Ages ago I surveyed people about mobile gaming and heritage. The results were not encouraging for my thesis, because interest in mobile gaming seemed low. Just under 200 people completed the survey, and most of them had at least heard of Minecraft (just 5% had not). But when asked about the most popular location-based game at the time, Ingress, the vast majority, 178 people (81.3%) hadn’t even heard of it.
Since then of course Pokemon Go happened. It’s by the same company as Ingress, and build on their limited success with that game by adding a globally recognised brand. So I wanted to see how much it had increased awareness of location based mobile gaming. I opened a second, shorter internet survey. Initially the results looked good. Awareness of Pokemon Go pretty much matched Minecraft. Just 2.5% of respondents were unaware of it. compared with 2.4% who were unaware of Minecraft.
There is some evidence that people are more aware of location based games in general. Only 64.6% of respondents were unaware of Ingress. In the both surveys I also asked about Zombies Run!, a mobile game which while not strictly location based, does involve taking your mobile device outside to track you as you move. In the earlier survey, 63.6% were unaware of it. By the second survey that proportion had reduced to 45.1%. So, though I had discounted further developing a location based game for cultural interpretation after the first survey, growing interest in location based games may make it a more fruitful avenue to explore in the future.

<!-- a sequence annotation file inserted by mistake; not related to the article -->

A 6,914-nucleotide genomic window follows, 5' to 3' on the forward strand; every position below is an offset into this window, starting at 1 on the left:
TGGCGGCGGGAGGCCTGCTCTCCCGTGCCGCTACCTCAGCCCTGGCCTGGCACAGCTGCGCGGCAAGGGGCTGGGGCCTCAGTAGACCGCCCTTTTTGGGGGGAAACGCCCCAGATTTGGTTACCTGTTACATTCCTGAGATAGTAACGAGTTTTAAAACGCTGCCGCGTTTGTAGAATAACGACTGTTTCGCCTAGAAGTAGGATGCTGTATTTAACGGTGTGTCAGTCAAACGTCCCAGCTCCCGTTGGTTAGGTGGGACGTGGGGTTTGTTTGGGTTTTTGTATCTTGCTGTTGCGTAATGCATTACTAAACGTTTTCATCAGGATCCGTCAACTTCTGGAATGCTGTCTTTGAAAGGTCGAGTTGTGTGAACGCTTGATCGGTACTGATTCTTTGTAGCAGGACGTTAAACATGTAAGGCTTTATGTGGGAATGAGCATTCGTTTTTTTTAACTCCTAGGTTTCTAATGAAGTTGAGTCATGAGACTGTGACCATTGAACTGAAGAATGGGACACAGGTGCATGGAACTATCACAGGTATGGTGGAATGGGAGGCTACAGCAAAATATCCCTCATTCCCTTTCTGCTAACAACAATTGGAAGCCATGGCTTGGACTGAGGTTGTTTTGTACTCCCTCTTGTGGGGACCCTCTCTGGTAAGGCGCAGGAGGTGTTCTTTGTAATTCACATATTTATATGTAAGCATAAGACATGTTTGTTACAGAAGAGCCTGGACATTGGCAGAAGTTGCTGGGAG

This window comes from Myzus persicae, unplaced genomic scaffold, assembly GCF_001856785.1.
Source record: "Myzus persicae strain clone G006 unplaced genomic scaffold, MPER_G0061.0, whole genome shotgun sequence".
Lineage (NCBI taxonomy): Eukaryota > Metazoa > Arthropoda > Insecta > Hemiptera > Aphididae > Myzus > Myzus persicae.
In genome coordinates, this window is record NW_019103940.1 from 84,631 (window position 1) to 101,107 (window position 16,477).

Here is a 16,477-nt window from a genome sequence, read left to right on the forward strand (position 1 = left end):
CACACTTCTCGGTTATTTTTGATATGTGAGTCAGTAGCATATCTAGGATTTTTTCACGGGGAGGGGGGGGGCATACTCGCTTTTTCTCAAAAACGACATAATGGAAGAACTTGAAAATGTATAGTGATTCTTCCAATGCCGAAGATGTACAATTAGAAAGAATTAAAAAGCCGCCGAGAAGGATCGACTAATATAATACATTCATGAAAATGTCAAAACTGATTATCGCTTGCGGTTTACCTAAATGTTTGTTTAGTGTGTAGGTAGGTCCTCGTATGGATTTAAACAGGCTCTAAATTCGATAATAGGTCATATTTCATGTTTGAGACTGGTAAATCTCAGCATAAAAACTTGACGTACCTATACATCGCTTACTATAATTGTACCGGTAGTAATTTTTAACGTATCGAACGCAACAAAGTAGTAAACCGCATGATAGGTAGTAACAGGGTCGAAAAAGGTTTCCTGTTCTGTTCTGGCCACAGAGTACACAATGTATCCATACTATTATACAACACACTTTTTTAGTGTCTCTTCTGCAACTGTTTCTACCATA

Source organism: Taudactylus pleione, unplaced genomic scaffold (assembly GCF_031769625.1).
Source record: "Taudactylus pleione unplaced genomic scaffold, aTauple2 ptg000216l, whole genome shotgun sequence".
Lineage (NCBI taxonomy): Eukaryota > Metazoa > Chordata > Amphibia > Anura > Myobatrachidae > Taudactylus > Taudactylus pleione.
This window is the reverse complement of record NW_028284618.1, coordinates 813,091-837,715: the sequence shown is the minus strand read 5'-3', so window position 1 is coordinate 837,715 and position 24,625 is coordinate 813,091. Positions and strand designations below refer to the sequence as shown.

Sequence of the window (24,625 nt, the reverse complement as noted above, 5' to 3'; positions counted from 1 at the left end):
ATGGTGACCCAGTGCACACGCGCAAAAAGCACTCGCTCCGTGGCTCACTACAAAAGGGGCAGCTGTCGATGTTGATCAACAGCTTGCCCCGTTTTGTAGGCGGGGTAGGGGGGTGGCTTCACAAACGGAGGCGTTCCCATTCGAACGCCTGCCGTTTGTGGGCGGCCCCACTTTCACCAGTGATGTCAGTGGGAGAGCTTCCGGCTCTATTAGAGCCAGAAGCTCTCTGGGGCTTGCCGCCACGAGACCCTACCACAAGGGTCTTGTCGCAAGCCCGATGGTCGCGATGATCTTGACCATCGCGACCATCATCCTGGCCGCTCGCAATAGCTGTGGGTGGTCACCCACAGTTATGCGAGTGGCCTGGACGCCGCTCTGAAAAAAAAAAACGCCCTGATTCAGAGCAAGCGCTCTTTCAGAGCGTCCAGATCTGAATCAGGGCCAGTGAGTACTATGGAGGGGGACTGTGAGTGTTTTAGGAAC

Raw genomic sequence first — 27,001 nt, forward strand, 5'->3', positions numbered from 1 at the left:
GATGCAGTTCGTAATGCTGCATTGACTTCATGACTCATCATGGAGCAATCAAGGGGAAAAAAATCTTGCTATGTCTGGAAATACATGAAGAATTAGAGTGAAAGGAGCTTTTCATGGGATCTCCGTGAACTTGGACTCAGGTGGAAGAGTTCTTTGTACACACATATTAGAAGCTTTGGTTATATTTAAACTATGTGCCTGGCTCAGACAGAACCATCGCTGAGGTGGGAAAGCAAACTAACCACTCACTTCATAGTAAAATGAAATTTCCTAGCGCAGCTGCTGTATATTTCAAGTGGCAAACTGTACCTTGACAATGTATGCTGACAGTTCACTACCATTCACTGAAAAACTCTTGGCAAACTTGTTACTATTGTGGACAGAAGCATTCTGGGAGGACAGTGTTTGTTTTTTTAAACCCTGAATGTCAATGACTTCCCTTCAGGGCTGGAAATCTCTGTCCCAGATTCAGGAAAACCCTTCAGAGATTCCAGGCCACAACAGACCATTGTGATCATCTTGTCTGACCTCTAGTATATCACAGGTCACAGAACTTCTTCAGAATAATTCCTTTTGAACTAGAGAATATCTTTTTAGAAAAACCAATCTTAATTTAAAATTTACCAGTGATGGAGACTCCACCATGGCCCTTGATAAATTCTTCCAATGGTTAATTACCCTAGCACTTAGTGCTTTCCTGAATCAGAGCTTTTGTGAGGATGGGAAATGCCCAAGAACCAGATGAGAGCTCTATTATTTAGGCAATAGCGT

There is a another barrier to consider however. I have mentioned a perceived reluctance to use apps and the internet on mobile devices in previous posts. But I haven’t found much research on why people don’t seem to like using their phones. This second survey offered an ideal opportunity to actually ask that question.
Well, not just that question. I asked a few more. I started off asking which ways of learning about the site they used. I offered a list:
- Just looking at stuff
- Reading labels panels or gallery fact-sheets
- Reading a guidebook
- Talking to a guide, docent or interpreter
- Talking with the people who came with you
- Joining a tour (led by a guide)
- Using an audio-guide or multimedia guide
- Using an app on a mobile device
- Using the internet on a mobile device
People could choose as many as they wanted. What I particularly wanted to know was which ones they did not pick. So in order of preference, it turns out that the most popular interpretive media are
- Reading labels, panels or gallery fact-sheets (16% did NOT tick this)
- Just looking at stuff (28%)
- Talking with the people who came with you (47%)
- Joining a tour (led by a guide) (61%)
- Using an audio-guide or multimedia guide (62%) and Reading a guidebook (62%)
- Talking to a guide, docent or interpreter (64%)
- Using the internet on a mobile device (74%)
- Using an app on a mobile device (78%)
It’s worth pointing out that some people use mobile devices for apps but not the internet, and vice versa, but still, only 11% use mobile devices for either one or both. That said, 11% is about twice as many as as we have observed in the National Trust, and about twice as many as has been identified in other data. This might be a systemic bias of collecting data in an online survey. I would like to try and ask a similar question on site. Partly because it’s thrown up some interesting results – I imagined that talking to guides, docent or interpreters might be more popular than taking a guided tour, but actually it turns out that taking a tour it more popular than conversation.